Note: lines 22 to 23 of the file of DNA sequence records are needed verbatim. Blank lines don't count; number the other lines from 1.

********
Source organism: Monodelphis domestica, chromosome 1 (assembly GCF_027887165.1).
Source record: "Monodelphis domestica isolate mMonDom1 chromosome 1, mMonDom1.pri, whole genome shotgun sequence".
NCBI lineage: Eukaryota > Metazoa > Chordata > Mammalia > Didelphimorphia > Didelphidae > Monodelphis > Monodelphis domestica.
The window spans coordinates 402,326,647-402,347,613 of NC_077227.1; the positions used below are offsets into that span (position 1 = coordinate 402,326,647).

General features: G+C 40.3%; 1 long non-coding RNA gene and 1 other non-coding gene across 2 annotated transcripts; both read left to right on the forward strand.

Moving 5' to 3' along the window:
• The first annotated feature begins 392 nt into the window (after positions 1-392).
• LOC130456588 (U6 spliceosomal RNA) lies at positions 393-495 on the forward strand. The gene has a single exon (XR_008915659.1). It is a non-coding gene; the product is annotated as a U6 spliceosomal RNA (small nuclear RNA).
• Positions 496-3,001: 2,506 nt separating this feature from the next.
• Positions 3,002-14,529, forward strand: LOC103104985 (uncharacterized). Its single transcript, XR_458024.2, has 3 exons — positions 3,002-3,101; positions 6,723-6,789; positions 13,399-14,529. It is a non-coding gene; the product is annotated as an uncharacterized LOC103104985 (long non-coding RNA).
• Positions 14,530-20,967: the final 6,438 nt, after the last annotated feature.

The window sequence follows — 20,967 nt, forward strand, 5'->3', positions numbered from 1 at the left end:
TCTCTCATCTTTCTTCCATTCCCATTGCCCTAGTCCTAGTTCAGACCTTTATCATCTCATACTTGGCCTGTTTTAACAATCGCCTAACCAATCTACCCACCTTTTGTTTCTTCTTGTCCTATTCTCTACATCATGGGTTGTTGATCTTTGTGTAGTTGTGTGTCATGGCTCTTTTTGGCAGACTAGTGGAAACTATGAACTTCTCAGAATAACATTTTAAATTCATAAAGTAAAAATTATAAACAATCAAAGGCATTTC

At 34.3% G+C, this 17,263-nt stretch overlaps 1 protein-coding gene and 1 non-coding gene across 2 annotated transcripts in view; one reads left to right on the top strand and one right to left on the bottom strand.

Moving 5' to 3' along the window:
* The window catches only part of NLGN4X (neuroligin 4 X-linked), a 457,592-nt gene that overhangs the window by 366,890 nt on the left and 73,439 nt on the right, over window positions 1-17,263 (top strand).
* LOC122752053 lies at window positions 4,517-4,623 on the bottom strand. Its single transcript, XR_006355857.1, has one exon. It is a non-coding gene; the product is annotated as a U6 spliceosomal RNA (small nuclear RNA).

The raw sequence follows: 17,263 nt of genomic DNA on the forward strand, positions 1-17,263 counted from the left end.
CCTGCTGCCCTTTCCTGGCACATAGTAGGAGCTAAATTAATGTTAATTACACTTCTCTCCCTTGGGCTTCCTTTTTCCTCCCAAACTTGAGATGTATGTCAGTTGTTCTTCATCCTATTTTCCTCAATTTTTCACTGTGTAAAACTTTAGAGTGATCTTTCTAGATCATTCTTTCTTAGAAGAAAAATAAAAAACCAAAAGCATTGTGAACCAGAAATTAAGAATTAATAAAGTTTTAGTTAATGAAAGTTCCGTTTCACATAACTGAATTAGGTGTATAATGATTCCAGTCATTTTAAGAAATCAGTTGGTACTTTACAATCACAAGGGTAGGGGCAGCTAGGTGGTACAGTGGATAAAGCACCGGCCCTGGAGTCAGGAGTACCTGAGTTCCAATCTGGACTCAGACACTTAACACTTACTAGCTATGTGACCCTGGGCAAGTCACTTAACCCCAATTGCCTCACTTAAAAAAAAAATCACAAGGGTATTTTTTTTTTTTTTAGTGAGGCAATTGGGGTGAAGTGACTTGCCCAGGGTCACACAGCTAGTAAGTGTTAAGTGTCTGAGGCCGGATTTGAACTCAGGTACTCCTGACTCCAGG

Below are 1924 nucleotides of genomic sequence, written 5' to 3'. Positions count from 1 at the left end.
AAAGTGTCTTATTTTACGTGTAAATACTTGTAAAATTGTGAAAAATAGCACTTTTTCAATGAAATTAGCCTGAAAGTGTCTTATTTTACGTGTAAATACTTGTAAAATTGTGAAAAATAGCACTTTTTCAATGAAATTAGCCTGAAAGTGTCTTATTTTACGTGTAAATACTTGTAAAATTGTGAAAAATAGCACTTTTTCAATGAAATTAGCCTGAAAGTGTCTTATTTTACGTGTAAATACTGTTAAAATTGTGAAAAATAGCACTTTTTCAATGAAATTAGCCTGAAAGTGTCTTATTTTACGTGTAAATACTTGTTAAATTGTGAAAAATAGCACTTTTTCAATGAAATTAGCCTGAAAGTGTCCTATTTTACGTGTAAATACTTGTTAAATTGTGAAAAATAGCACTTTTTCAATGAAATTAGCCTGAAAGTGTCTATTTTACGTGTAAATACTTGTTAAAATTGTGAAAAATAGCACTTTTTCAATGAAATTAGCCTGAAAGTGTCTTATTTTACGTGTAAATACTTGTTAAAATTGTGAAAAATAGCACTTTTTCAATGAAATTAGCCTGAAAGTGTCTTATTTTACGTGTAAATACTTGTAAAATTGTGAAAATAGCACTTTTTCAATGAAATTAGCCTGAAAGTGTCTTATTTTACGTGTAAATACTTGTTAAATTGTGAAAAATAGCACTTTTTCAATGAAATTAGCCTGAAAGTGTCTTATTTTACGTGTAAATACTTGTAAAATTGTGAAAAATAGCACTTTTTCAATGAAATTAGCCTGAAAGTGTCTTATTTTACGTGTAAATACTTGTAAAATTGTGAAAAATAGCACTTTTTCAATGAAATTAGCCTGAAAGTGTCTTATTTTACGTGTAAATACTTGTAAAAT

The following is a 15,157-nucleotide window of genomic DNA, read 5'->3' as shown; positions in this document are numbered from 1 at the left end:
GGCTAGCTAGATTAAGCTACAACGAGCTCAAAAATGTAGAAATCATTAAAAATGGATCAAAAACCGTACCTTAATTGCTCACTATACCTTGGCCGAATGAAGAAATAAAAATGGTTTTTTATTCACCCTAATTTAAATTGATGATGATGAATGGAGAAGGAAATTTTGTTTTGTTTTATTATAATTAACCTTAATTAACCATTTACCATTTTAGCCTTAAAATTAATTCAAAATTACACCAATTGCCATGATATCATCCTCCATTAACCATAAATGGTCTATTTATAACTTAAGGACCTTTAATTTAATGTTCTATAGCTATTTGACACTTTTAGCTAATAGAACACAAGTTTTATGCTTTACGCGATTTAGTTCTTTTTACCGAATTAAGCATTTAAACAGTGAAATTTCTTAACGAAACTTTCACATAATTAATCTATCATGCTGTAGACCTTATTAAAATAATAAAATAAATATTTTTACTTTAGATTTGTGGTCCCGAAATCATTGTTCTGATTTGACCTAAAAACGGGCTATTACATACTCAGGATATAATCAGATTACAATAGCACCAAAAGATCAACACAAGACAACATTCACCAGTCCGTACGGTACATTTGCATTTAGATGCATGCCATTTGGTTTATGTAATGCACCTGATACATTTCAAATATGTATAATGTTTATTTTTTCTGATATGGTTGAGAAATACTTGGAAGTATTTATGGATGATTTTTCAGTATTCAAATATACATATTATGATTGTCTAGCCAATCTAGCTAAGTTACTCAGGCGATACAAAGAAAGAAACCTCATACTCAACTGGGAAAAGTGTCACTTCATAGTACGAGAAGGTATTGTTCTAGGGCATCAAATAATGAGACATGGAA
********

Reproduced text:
The following is a 15,157-nucleotide window of genomic DNA, read 5'->3' as shown; positions in this document are numbered from 1 at the left end:
GGCTAGCTAGATTAAGCTACAACGAGCTCAAAAATGTAGAAATCATTAAAAATGGATCAAAAACCGTACCTTAATTGCTCACTATACCTTGGCCGAATGAAGAAATAAAAATGGTTTTTTATTCACCCTAATTTAAATTGATGATGATGAATGGAGAAGGAAATTTTGTTTTGTTTTATTATAATTAACCTTAATTAACCATTTACCATTTTAGCCTTAAAATTAATTCAAAATTACACCAATTGCCATGATATCATCCTCCATTAACCATAAATGGTCTATTTATAACTTAAGGACCTTTAATTTAATGTTCTATAGCTATTTGACACTTTTAGCTAATAGAACACAAGTTTTATGCTTTACGCGATTTAGTTCTTTTTACCGAATTAAGCATTTAAACAGTGAAATTTCTTAACGAAACTTTCACATAATTAATCTATCATGCTGTAGACCTTATTAAAATAATAAAATAAATATTTTTACTTTAGATTTGTGGTCCCGAAATCATTGTTCTGATTTGACCTAAAAACGGGCTATTACATACTCAGGATATAATCAGATTACAATAGCACCAAAAGATCAACACAAGACAACATTCACCAGTCCGTACGGTACATTTGCATTTAGATGCATGCCATTTGGTTTATGTAATGCACCTGATACATTTCAAATATGTATAATGTTTATTTTTTCTGATATGGTTGAGAAATACTTGGAAGTATTTATGGATGATTTTTCAGTATTCAAATATACATATTATGATTGTCTAGCCAATCTAGCTAAGTTACTCAGGCGATACAAAGAAAGAAACCTCATACTCAACTGGGAAAAGTGTCACTTCATAGTACGAGAAGGTATTGTTCTAGGGCATCAAATAATGAGACATGGAA